Nara, located in the Kansai region of Japan, was formerly known as Heijo and in 710 was established as Japan’s first permanent capital. The capital was moved in 784, in large part due to the growing power and ambition of the many Buddhist monasteries located there. The historical treasures of the area remain, however, including some of the oldest and largest temples in Japan.
Like most other cities in Japan, there is folklore around the name of Nara. A variety of theories exist, but the most widely accepted one says that the name came from words and phrases that meant “flat land” or “gentle slope” which described the area’s topography.
Today Nara is the capital city of Nara Prefecture and is an active center of both government and commerce. Like Awaji, It makes an easy getaway destination from Kyoto and Osaka, both about an hour away,
Things to Do
Visit a UNESCO site – Nara prefecture is home to three UNESCO World Heritage Sites, covering multiple locations and sites.
- The Buddhist Monuments in the Horyu-ji Area include a variety of buildings and the surrounding landscape. The structures are some of the oldest surviving wooden buildings in the world and date back to the 7th and 8th centuries. The site consists of over 48 buildings, including monasteries and a pagoda, and are reflective of an important age of Buddhist influence in Japan.
- Historic Monuments of Ancient Nara covers eight sites in Nara: five Buddhist temples, one Shinto shrine, Nara palace, and the Kasugayama Primeval Forest (which overlaps a bit with Nara Park, more on that later). These sites include 26 buildings and 53 cultural properties, all recognized as historical sites.
- Sacred Sites and Pilgrimage Routes in the Kii Mountain Range. Multiple locations and paths are included in the UNESCO site, chosen for their Shinto and Buddhist beliefs and 1,200 years of tradition. Exploring this site will include not only temples and shrines, but also streams, rivers, and waterfalls. A total of 242 elements were selected from the pilgrimage route for inclusion.
Visit Heijo Palace – This was the Imperial Palace during the time Nara was a capital city and was home to the Emperor. It fell into ruin, but in the 1970s excavation began to find the remains, eventually leading the way to a full reconstruction (completed in 2010).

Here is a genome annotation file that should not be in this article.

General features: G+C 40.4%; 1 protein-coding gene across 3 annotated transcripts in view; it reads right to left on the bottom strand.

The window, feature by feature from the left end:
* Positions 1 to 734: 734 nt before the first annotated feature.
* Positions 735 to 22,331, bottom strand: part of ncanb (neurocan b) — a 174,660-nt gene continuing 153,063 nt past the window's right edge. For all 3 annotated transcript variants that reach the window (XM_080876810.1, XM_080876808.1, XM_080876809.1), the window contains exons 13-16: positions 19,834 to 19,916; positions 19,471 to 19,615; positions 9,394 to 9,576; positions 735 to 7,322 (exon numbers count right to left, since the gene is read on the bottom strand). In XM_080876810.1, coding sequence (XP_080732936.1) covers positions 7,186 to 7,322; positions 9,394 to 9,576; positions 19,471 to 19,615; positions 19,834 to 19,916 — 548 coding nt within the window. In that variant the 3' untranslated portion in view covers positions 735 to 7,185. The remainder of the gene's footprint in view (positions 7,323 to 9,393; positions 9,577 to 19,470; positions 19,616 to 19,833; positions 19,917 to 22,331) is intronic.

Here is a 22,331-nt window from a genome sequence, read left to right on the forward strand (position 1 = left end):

The palace is part of the Historic Monuments of Ancient Nara [amazon_textlink asin=’1770852530′ text=’UNESCO World Heritage Site’ template=’ProductLink’ store=’travelingwithmj-20′ marketplace=’US’ link_id=’7f0b2c2e-433b-11e8-9125-a9ed43d8fca6′], and is worth a visit even if you can’t make it to the other monuments. The often photographed Suzako Gate is the main entrance to the palace.
See the deer in Nara Park – Home to around 1,200 sika deer, this needs to be on your must-visit list. These are wild deer, freely roaming, and are considered by many to be sacred messengers of the gods (although they were stripped of sacred status after World War II). They are still considered national treasures, though, and are protected.
You’ll find the deer strolling around the park, walking around the temples, and crossing the street. There are no fences and they have the right of way. You can buy crackers to feed them, making you the most popular person in the park. At least to the hungry ones. Watch your pockets as they’re often interested in seeing what you have in them, and remember that while they look cute and sweet, those horns and feet can harm the unsuspecting visitor.
Learn about art – The Nara National Museum is also located in the Park and primarily displays Japanese Buddhist art. The museum has two wings to display the permanent collection (statues, paintings, scrolls, and ceremonial objects) and temporary exhibits. English translations appear throughout the museum.
Go to a temple or shrine – Todaji is the temple most people think of as it is the largest wooden building in the world as is home to a 50 foot tall bronze Buddha. Kofukoji Temple and Kasuga Shrine are also located in or around Nara Park. You’ll find the deer wandering over to the temples, so you might as well, too.
Walk around Sagaike Pond – Also located in Nara Park, this is a pleasant walk that will take you past gardens, shops, and restaurants. The plum trees were in blossom when I was there, and the gardens were just beginning to get their bloom on. While I saw deer in the gardens, I didn’t see them over as far as the pond. This area would be stunning when the cherry blossoms are in bloom.
Do some shopping on Higashimuki Street – It’s easy to dismiss the shopping as only tourist fare – and yes, the deer themed souvenirs are cute – but look beyond the first block or two and you’ll find more local goods and fewer knick-knacks. Learn about and practice omiyage.